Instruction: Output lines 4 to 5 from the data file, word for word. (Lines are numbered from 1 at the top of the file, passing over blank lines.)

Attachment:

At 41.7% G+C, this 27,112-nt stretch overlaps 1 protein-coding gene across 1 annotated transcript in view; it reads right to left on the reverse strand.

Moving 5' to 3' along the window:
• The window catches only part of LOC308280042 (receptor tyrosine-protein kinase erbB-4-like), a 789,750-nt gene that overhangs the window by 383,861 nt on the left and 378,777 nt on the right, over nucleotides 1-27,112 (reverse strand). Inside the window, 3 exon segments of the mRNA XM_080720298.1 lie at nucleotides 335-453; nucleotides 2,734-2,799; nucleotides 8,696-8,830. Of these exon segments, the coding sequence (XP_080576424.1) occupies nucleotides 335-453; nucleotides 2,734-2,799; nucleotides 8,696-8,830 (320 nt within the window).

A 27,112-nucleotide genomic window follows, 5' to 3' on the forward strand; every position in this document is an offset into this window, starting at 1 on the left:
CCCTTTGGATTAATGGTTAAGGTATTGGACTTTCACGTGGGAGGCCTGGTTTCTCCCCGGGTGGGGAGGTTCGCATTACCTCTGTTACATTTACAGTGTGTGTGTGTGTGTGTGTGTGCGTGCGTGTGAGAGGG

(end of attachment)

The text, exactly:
A 27,112-nucleotide genomic window follows, 5' to 3' on the forward strand; every position in this document is an offset into this window, starting at 1 on the left:
CCCTTTGGATTAATGGTTAAGGTATTGGACTTTCACGTGGGAGGCCTGGTTTCTCCCCGGGTGGGGAGGTTCGCATTACCTCTGTTACATTTACAGTGTGTGTGTGTGTGTGTGTGTGCGTGCGTGTGAGAGGG